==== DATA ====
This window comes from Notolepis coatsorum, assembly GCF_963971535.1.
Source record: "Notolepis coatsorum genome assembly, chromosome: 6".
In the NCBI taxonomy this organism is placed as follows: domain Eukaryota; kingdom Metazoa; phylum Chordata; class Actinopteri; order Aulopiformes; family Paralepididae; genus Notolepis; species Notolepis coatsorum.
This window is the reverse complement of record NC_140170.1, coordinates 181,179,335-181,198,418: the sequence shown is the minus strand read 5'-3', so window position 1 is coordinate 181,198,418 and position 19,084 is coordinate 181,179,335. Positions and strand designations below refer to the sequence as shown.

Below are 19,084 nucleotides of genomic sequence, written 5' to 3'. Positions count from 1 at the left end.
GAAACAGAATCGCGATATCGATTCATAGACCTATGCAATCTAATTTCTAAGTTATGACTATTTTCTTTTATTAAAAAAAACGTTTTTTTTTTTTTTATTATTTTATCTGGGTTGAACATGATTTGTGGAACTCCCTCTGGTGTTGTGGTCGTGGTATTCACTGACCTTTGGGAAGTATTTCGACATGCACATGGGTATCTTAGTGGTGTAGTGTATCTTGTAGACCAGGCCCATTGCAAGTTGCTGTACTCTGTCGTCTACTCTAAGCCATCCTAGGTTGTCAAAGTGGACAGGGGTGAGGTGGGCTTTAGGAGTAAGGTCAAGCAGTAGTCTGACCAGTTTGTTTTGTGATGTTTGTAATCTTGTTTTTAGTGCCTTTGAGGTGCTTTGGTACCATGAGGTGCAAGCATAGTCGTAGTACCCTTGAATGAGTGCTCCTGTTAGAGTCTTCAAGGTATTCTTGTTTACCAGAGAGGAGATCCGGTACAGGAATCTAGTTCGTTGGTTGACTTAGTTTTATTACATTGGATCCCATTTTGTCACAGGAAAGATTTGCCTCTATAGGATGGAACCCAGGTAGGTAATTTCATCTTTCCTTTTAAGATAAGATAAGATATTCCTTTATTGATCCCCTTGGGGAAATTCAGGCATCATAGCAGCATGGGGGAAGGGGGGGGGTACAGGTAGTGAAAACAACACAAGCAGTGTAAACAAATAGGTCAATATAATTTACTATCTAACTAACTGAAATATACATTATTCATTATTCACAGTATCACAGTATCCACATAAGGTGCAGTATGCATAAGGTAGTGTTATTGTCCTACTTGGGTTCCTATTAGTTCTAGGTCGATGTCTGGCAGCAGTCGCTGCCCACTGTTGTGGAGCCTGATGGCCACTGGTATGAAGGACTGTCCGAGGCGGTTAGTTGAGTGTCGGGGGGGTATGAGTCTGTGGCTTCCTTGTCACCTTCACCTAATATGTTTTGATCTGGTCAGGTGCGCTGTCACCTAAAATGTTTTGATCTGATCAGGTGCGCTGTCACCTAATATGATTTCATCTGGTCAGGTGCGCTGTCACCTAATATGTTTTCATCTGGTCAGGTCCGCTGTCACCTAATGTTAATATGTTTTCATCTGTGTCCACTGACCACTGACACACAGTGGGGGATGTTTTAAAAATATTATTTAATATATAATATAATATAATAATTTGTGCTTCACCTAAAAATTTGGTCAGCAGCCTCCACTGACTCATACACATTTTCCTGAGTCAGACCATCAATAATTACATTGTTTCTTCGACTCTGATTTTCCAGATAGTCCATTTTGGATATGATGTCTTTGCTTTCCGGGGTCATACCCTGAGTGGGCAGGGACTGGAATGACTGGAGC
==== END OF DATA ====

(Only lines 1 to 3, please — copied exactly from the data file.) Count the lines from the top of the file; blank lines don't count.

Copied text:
This window comes from Notolepis coatsorum, assembly GCF_963971535.1.
Source record: "Notolepis coatsorum genome assembly, chromosome: 6".
In the NCBI taxonomy this organism is placed as follows: domain Eukaryota; kingdom Metazoa; phylum Chordata; class Actinopteri; order Aulopiformes; family Paralepididae; genus Notolepis; species Notolepis coatsorum.